Estimation of the defect content is important to enable quality control throughout the software development process. Capture-recapture methods and curve fitting methods have been suggested as tools to estimate the defect content after a review. The methods are highly reliant on the quality of the data. If the number of reviewers is fairly small, it becomes difficult or even impossible to get reliable estimates. This paper presents a comprehensive study of estimates based on two reviewers, using real data from reviews. Three experience-based defect content estimation methods are evaluated vs. methods that use data only from the current review. Some models are possible to distinguish from each other in terms of statistical significance. In order to gain an even better understanding, the best models are compared subjectively. It is concluded that the experience-based methods provide some good opportunities to estimate the defect content after a review.

  • 453. Xie, M
    et al.
    Hong, G Y
    Wohlin, Claes
    Modeling and Analysis of Software System Reliability.2003In: Case Studies on Reliability and Maintenance / [ed] Blischke, W; Murphy, P, Germany: Wiley VHC Verlag , 2003Chapter in book (Other academic)
  • 454. Zhang, Peng
    et al.
    Bai, Guohua
    A Cybernetic Architecture of Practical Reasoning Agent2003Conference paper (Refereed)
    Abstract [en]

    During the last ten years, agent technology has been widely discussed in various research areas. An agent is a computer system that is situated in some environment, and that is capable of autonomous actions in this environment in order to meet its design objectives. There are at least two kinds of reasoning methods applied in constructing an agent, namely practical reasoning and theoretical reasoning. Practical reasoning directed towards actions – the process of figuring out what to do by weighing different acting options against with agent desires and believes. While theoretical reasoning is directed towards beliefs. In this paper, we just focus on practical reasoning. A widely used BDI model for practical reasoning agent will be introduced, based on which our cybernetic-BDI architecture is discussed. ‘Intelligence’ and ‘autonomy’ are perhaps the most important aspects of agent system. Attempts to model intelligent behaviors of an agent, especially a practical reasoning agent, have been made from areas of computer sciences, psychology, sociology, and many others. Cybernetics provides a concrete mechanism for this purpose, namely by ‘feedback’, ‘feedforward’, and ‘sociocybernetics’. We discuss first intelligent behaviors of agent systems in terms of reactivity, proactity, and social ability based on cybernetic concepts of feedback, feedforward, and sociocybernetics. Then based on the Belief-Desire-Intention (BDI) model and cybernetic principles we build up our Cybernetic-BDI architecture. With a pseudocode we validate the architecture for its practical implementation and fulfillment of required intelligent behaviors. In the last, a scenario of healthcare agent for diabetes patients is provided to show how the agent works according to the Cybernetic-BDI architecture.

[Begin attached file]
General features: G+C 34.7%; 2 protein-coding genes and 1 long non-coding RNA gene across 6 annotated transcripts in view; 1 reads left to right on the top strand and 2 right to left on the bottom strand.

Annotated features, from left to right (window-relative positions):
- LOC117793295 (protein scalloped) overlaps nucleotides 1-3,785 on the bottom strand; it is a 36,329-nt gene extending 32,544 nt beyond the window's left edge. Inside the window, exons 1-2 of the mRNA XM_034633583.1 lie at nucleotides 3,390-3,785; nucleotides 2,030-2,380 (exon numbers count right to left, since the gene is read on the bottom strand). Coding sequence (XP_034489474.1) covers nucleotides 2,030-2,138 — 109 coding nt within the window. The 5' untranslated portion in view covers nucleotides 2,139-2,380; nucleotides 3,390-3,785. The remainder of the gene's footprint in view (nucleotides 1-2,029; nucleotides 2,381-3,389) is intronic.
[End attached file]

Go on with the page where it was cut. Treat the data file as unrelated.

78910 451 - 454 of 454
CiteExportLink to result list
Permanent link
Cite
Citation style
  • apa
  • harvard1
  • ieee
  • modern-language-association-8th-edition
  • vancouver
  • Other style
More styles
Language
  • de-DE
  • en-GB
  • en-US
  • fi-FI
  • nn-NO
  • nn-NB
  • sv-SE
  • Other locale
More languages
Output format
  • html
  • text
  • asciidoc
  • rtf